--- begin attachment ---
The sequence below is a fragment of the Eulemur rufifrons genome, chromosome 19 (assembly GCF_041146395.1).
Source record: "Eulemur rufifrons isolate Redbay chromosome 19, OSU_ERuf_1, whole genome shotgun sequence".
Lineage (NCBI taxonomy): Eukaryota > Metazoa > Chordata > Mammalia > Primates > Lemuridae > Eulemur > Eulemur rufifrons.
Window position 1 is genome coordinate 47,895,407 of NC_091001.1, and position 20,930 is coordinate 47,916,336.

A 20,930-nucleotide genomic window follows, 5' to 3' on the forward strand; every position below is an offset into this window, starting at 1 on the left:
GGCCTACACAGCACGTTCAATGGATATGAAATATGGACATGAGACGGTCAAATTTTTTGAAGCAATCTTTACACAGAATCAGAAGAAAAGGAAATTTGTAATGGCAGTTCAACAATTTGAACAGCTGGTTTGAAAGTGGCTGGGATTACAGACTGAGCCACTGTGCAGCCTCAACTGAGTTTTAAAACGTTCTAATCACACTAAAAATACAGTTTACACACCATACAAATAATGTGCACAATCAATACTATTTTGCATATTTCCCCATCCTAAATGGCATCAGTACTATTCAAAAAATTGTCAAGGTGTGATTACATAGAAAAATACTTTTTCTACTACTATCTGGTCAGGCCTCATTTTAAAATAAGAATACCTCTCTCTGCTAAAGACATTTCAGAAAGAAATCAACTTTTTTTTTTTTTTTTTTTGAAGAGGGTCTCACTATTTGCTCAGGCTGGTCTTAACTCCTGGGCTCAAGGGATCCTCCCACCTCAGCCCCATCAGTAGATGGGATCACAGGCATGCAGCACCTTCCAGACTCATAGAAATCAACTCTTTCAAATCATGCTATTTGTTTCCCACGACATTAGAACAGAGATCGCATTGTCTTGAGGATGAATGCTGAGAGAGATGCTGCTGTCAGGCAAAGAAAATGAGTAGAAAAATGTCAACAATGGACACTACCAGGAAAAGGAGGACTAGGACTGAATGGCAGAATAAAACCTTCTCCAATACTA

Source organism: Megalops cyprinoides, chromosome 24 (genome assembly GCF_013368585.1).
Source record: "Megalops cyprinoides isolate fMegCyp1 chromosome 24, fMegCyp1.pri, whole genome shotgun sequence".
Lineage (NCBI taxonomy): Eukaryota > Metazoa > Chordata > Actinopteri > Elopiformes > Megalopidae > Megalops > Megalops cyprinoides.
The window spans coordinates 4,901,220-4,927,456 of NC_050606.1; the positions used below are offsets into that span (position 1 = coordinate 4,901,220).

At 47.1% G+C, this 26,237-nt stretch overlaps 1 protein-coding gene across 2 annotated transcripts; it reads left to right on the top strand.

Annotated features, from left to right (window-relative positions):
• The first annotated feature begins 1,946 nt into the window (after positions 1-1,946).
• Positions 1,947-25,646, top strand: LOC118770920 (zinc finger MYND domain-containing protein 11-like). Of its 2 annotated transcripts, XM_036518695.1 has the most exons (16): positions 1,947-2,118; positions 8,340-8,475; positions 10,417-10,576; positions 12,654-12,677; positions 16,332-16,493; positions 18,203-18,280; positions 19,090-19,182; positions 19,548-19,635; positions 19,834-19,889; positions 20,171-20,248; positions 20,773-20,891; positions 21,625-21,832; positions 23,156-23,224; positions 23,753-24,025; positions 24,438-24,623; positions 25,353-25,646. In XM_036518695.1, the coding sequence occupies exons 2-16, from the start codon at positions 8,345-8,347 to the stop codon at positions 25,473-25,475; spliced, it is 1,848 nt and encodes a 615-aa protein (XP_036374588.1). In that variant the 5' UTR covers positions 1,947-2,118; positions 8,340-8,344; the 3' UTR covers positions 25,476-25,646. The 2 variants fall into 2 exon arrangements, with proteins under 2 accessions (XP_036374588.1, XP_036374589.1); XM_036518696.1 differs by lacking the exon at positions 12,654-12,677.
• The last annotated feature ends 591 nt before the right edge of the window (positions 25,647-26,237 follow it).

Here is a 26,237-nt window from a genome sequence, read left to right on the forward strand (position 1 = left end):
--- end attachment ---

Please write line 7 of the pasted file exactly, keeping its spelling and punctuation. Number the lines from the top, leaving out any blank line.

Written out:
Source organism: Megalops cyprinoides, chromosome 24 (genome assembly GCF_013368585.1).